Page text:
In October 1999 I was in Paris with some friends for a week. On the first night there I met a girl and we hit it off. By the end of the week I was smitten. I decided she and I needed to have a romantic dinner.

The problem was, I decided that we needed a romantic dinner late in the evening. That’s not a problem in New York but in Paris? Very un-French. They have their set schedules, and someone deciding they want to go have a real dinner at 9:30pm is going to be very disappointed.

We walked from restaurant to restaurant, waiters and hosts one after the other all shaking their heads and telling me “Fermé” (Closed). She kept telling me to give it up, that it wasn’t going to happen.

I was on the verge of capitulating and calling it a night when we walked by a small passageway with a tiny sign that read “Restaurant Au Vieux Moliere.” The sign directed us down the narrow passage. Worth a shot, I figured.

The exterior of Au Vieux Moliere was quaint. We entered. It was dimly lit. On the walls were framed illustrations. French music from the twenties played faintly in the background. It was warm, vibrant and hopelessly romantic. It was exactly what I wanted — so I prepared to be told “Fermé” and have my hopes dashed.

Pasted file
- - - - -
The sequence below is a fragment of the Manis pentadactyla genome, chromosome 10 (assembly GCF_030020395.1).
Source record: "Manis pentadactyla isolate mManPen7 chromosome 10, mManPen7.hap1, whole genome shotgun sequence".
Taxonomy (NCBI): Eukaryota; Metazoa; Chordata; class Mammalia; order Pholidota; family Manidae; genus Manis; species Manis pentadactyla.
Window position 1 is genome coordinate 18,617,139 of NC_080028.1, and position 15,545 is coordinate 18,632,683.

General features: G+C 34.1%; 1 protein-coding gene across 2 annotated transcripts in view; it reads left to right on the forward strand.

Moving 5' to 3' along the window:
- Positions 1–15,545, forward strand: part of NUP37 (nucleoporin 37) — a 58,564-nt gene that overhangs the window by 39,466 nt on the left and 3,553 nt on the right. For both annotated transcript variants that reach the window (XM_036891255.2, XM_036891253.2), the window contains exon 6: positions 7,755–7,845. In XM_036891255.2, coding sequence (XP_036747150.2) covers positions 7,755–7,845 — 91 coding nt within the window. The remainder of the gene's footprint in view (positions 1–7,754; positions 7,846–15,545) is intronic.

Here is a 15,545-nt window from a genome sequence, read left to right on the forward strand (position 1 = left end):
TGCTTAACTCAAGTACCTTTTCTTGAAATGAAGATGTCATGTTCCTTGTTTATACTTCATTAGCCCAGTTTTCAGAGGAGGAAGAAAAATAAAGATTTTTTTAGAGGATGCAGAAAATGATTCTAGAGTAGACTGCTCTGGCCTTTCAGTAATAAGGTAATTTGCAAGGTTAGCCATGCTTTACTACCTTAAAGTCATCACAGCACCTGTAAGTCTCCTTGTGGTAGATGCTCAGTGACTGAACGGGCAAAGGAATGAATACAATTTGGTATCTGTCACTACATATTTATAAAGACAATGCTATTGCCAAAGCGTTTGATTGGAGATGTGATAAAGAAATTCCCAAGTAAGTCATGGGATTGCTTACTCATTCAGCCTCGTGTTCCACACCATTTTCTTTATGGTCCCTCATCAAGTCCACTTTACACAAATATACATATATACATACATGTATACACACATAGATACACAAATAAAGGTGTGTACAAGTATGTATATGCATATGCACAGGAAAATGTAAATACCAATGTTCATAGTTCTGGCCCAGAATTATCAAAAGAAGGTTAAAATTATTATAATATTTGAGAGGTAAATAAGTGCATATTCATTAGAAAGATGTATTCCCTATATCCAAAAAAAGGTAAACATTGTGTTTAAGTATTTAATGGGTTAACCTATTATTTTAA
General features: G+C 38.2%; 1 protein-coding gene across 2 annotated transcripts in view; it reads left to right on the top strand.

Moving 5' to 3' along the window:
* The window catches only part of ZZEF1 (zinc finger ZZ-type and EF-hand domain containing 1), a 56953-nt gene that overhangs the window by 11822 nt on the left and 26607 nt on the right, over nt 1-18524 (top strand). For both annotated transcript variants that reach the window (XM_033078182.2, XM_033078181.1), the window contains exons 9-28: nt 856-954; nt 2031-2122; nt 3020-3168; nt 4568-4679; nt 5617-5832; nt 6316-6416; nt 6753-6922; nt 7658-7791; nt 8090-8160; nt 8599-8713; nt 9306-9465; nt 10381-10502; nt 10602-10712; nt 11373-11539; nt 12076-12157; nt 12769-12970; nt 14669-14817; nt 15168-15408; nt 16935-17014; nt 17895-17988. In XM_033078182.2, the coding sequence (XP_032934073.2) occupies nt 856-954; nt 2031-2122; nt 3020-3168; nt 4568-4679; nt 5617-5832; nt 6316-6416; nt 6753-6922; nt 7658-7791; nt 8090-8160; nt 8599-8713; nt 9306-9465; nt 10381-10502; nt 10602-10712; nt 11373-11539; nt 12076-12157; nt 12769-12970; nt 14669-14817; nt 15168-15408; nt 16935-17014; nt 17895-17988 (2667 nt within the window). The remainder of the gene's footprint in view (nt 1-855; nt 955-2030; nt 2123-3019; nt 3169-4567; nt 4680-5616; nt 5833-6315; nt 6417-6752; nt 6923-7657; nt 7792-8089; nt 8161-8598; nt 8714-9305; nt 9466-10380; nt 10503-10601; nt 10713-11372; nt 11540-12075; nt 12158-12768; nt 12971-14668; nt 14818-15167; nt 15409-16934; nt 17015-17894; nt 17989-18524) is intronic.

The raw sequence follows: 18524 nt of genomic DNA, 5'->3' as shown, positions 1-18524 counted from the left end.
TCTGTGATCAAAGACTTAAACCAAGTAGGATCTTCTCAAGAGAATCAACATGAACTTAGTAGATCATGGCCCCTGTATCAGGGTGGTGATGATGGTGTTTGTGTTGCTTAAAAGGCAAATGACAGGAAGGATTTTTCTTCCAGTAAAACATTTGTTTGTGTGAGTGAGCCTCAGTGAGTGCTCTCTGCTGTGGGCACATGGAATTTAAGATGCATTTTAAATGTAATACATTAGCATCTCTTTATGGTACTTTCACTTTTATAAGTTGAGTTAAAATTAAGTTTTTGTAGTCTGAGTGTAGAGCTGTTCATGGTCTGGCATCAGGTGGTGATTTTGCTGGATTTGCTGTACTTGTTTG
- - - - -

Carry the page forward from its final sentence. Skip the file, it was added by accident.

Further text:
A man approached. He was smiling, very welcoming. We asked if he was still open for dinner.

“Of course!”

He showed us to a small table in the back with a bench seat for the lady and a chair for me.

We were thrilled. As we started to look over the menu, he returned with a bottle and two coupes.

“Do you know what this is?” he asked.

“No.”

“Ratafia de Champagne,” he explained, “when you drink it, you fall in love.”

We blushed. He poured the Ratafia. We toasted.

Throughout the evening he returned to our table, topping off drinks, asking us about ourselves, telling us about his restaurant. He kept bringing us tastes of wines he’d personally selected during his trips around France. He told us of visiting farmer’s markets to select the daily produce. He bragged about his chef who made a masterful “oeuf coquette au foie gras.”

The food was incredible, but he amplified the experience ten-fold.

At the end of dinner he returned to offer us an after-dinner drink. Later, when he saw we’d finished it, he came back with something else to try — explaining what it was and where it came from as he poured.

We both left there having had the warmest, most extraordinarily romantic dinner we could have ever hoped for.

Two years later we were married.

In 2005 we returned to Au Vieux Moliere to tell the owner that his Ratafia de Champagne seemed to have worked, and to let him know that we wanted our son’s first taste of solid food to be from our most favorite restaurant in the world.

Answer by Brian Sack

What’s something positive that a restaurant has done for you during a dining experience that you’ll never forget?

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